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Watch This: Crime Writer James Ellroy Recommends — What Else? — Noir Films

James Ellroy's novels include <em>The Black Dahlia, The Big Nowhere </em>and, most recently<em>, Perfidia</em>. He lives in Los Angeles, the setting for much of his work.
Christopher Polk
Getty Images for AFI
James Ellroy's novels include The Black Dahlia, The Big Nowhere and, most recently, Perfidia. He lives in Los Angeles, the setting for much of his work.

James Ellroy is a crime writer with a reputation. His books, which include L.A. Confidential and Perfidia, are set mainly in 1940s and '50s Los Angeles, where the line between cops and criminals is cut very fine. His writing is highly cinematic and has been adapted to the big screen more than once, which made us wonder about his taste in movies.

As Ellroy tells NPR's Steve Inskeep, his favorite films involve foul play in post-World War II settings.

Interview Highlights

On Akira Kurosawa's film Stray Dog

Stray Dog is a 1949 movie [starring] a very young Toshiro Mifune. It's bombed-out Tokyo in a heat wave ... after World War II. The place is a ruin. It's the ruins of Athens or Carthage or Pompeii. And he's on a subway and he's dozing; he's a handsome guy, he's wearing a white suit; he's a police detective. A desiccated lowlife steals his gun. He spends the rest of the movie looking for this guy.

It's the story of emasculated Japan in the wake of World War II. He is on the path, the trail, the quest — Mifune is — for self-vindication. And in vindicating himself, he vindicates all of Japan. ... It's very much like The Bicycle Thief. He's out there, he's looking for his roscoe, his piece, his identity as a policeman. And it's not picaresque; it's not a shaggy dog story. There is a plot.

On High and Low, also by Kurosawa

High and Low may be the greatest crime movie I've ever seen — it's the most beautifully filmed, certainly. Yokohama, 1963. Here's what happened: It's Mifune, again. He still looks good. He's a shoe magnate in the throes of a corporate takeover. His beloved son is kidnapped, the cops are called in. But, wait! It's not his son. The doofus kidnapper snatched the chauffeur's kid.

The first 45 or 50 minutes of this movie are shot in Mifune's big living room, and there's a large picture window that looks out and down on the slums of Yokohama. And not a lot happens, except men moving in cliques and talking in low voices as their world burns down. We gradually get the sense that the kidnapper, looking up from the slums of Yokohama, has a telescope or some kind of device fixed on that window. It's a stunning revelation, 45 or 50 minutes into the film. ... It's a supremely controlled motion picture, it's a long motion picture, and it flies by.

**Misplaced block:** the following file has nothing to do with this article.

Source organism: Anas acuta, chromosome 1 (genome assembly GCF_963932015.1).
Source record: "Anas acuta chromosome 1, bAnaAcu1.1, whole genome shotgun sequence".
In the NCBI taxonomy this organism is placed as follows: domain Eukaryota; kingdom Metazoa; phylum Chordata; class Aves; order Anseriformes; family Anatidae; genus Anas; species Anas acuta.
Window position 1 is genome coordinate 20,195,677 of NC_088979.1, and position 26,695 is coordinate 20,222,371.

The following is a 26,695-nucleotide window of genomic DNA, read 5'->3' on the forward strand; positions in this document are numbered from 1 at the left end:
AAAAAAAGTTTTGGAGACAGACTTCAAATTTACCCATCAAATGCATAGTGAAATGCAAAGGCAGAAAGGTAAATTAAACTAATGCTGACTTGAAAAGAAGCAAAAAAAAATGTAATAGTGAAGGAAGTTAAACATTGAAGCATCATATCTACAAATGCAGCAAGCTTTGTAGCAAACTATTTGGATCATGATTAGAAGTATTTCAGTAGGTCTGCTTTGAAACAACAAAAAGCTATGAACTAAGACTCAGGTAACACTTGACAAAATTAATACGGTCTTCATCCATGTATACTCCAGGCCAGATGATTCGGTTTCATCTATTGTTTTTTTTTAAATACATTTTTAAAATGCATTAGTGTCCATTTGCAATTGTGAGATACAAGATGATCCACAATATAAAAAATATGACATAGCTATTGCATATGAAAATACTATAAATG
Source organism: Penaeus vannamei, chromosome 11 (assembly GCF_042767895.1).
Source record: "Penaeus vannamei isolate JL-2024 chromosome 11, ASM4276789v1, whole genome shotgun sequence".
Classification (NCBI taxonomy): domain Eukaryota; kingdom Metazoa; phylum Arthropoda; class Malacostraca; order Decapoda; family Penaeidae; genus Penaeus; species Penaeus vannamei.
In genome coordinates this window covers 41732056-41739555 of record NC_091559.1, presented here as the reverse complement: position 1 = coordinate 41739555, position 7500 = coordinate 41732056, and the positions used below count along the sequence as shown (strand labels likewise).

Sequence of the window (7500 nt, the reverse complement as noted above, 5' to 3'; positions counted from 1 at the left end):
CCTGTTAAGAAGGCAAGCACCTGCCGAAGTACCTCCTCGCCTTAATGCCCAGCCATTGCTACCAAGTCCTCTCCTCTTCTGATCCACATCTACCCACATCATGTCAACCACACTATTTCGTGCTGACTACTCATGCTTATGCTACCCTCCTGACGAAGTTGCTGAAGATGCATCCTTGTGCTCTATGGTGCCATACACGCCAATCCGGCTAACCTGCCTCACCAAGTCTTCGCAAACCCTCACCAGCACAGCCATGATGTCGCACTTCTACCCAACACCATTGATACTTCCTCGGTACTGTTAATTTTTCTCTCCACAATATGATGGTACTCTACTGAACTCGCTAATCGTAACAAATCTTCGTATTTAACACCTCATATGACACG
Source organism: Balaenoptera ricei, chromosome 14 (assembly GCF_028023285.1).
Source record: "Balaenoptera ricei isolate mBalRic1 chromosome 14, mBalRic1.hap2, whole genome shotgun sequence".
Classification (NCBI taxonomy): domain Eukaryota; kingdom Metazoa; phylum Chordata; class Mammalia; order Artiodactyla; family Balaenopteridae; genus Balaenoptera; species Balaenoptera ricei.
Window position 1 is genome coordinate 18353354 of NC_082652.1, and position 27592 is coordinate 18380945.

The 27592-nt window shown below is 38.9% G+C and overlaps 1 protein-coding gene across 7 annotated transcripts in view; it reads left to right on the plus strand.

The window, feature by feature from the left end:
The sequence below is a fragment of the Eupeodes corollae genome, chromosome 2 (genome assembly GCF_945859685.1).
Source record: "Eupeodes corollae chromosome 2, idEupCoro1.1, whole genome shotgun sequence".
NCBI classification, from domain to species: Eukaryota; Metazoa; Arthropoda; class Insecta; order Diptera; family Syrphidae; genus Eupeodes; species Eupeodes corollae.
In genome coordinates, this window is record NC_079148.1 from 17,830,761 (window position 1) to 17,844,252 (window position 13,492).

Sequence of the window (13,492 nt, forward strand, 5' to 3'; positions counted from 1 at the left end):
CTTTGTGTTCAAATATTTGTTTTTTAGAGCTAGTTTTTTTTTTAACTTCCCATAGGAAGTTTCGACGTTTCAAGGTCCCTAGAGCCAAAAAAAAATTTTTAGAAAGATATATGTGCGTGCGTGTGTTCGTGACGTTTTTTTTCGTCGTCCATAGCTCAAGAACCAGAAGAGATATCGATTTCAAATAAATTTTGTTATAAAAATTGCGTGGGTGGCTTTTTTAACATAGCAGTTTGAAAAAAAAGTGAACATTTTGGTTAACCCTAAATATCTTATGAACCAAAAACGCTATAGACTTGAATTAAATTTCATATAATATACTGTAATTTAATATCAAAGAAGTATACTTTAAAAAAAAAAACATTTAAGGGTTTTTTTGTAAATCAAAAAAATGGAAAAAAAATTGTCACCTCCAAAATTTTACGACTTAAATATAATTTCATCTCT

On 1945's Brief Encounter, about an affair between two married people

It's my favorite David Lean film, and I can't separate it from the soundtrack, which is entirely Sergei Rachmaninoff's Second Piano Concerto played low, played throbbing, played monotonously, while Trevor Howard, [who plays] a married man, Celia Johnson, [who plays] a married woman, four kids between them — they meet. They fall in love. ... But this is the big love for both of them and it's what they do and what they forfeit and what they gain, all to the soundtrack. ... Low, somber, sonorous, tragically beautiful, monotonous.

On Jacques Tourneur's 1947 film, Out of the Past

It's "a man meets a woman" writ very large. Kathie Moffat, portrayed by Jane Greer, plugs her lover — the gangster Whit, played by Kirk Douglas — gloms 40K from him and absconds down to Acapulco. She's the dangerous woman but — but! — Robert Mitchum as Jeff Bailey is looking to take the fall. And when you're looking to take the fall for a woman, nothing else matters. Get it, daddy-o?

It's the big noir sewer, and you're going for the big ride. There's lots of haunting, doomed voice-over narration.

On David Fincher's 2007 film Zodiac, the only great movie Ellroy has seen in the past decade

It's about the Zodiac Killer, who whacked five people in San Francisco in 1969 and disappeared into the woodwork. And it's about men and obsession and how it derails lives that were pretty small to begin with.

It's also a subliminally homosexual roundelay of obsessives who just go on. One man is destroyed — it's the Robert Downey [Jr.] character, the journalist, Paul Avery. One man thinks he's solved the case — that is the loser political cartoonist, Robert Graysmith, portrayed by Jake Gyllenhaal. And then the noble policeman, played by Mark Ruffalo, who finally can see — it's near the end of the movie — that the kid, Gyllenhaal, may have it right.

One of the things that's interesting, most interesting, about Zodiac is that Gyllenhaal, Downey and Ruffalo are miserable in the movie. ... It's a great cinematic work, with, at center stage, three inadequate and unconvincing performances. ... I don't believe a word that they say, and it's still a great movie. The themes: the banality of obsession; the attenuated nature of police work; the nagging, persistent, occasionally consuming need to know who, what, when, where and why that plagued so many men.

On reading versus watching films

I don't read many novels because I write them and I want them to be perfect. And I can't tolerate imperfection when I read fiction, and how often do you see perfection? But going to the movies, you've got a good story, a crime, a man meets a woman. You can always go to look, and it's only gonna cost you 10 bucks and two hours.

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